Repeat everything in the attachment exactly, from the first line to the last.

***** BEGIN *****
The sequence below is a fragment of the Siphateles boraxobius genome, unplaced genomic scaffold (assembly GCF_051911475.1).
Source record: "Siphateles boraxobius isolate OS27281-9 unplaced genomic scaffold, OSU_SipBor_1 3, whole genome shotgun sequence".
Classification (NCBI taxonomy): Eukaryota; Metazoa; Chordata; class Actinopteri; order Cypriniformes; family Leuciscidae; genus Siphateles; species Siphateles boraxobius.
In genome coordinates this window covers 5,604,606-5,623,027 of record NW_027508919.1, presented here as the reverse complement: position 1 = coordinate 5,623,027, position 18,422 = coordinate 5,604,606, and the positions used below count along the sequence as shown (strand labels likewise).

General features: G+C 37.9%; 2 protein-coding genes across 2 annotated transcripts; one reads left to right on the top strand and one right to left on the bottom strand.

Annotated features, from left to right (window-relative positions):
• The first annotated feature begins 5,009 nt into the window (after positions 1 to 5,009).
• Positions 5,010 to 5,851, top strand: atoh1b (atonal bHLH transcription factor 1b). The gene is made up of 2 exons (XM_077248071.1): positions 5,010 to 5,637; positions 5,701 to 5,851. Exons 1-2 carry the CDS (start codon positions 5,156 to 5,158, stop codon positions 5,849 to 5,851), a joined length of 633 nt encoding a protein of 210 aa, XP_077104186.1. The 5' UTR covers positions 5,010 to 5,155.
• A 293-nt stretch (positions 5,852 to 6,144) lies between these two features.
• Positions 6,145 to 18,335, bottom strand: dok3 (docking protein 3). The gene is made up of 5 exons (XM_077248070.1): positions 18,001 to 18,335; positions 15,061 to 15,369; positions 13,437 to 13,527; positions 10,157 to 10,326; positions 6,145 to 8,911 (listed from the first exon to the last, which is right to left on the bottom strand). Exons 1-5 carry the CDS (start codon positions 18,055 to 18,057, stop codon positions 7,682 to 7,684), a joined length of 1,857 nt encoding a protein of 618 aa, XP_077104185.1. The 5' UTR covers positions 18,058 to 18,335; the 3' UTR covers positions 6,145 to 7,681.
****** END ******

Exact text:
The sequence below is a fragment of the Siphateles boraxobius genome, unplaced genomic scaffold (assembly GCF_051911475.1).
Source record: "Siphateles boraxobius isolate OS27281-9 unplaced genomic scaffold, OSU_SipBor_1 3, whole genome shotgun sequence".
Classification (NCBI taxonomy): Eukaryota; Metazoa; Chordata; class Actinopteri; order Cypriniformes; family Leuciscidae; genus Siphateles; species Siphateles boraxobius.
In genome coordinates this window covers 5,604,606-5,623,027 of record NW_027508919.1, presented here as the reverse complement: position 1 = coordinate 5,623,027, position 18,422 = coordinate 5,604,606, and the positions used below count along the sequence as shown (strand labels likewise).

General features: G+C 37.9%; 2 protein-coding genes across 2 annotated transcripts; one reads left to right on the top strand and one right to left on the bottom strand.

Annotated features, from left to right (window-relative positions):
• The first annotated feature begins 5,009 nt into the window (after positions 1 to 5,009).
• Positions 5,010 to 5,851, top strand: atoh1b (atonal bHLH transcription factor 1b). The gene is made up of 2 exons (XM_077248071.1): positions 5,010 to 5,637; positions 5,701 to 5,851. Exons 1-2 carry the CDS (start codon positions 5,156 to 5,158, stop codon positions 5,849 to 5,851), a joined length of 633 nt encoding a protein of 210 aa, XP_077104186.1. The 5' UTR covers positions 5,010 to 5,155.
• A 293-nt stretch (positions 5,852 to 6,144) lies between these two features.
• Positions 6,145 to 18,335, bottom strand: dok3 (docking protein 3). The gene is made up of 5 exons (XM_077248070.1): positions 18,001 to 18,335; positions 15,061 to 15,369; positions 13,437 to 13,527; positions 10,157 to 10,326; positions 6,145 to 8,911 (listed from the first exon to the last, which is right to left on the bottom strand). Exons 1-5 carry the CDS (start codon positions 18,055 to 18,057, stop codon positions 7,682 to 7,684), a joined length of 1,857 nt encoding a protein of 618 aa, XP_077104185.1. The 5' UTR covers positions 18,058 to 18,335; the 3' UTR covers positions 6,145 to 7,681.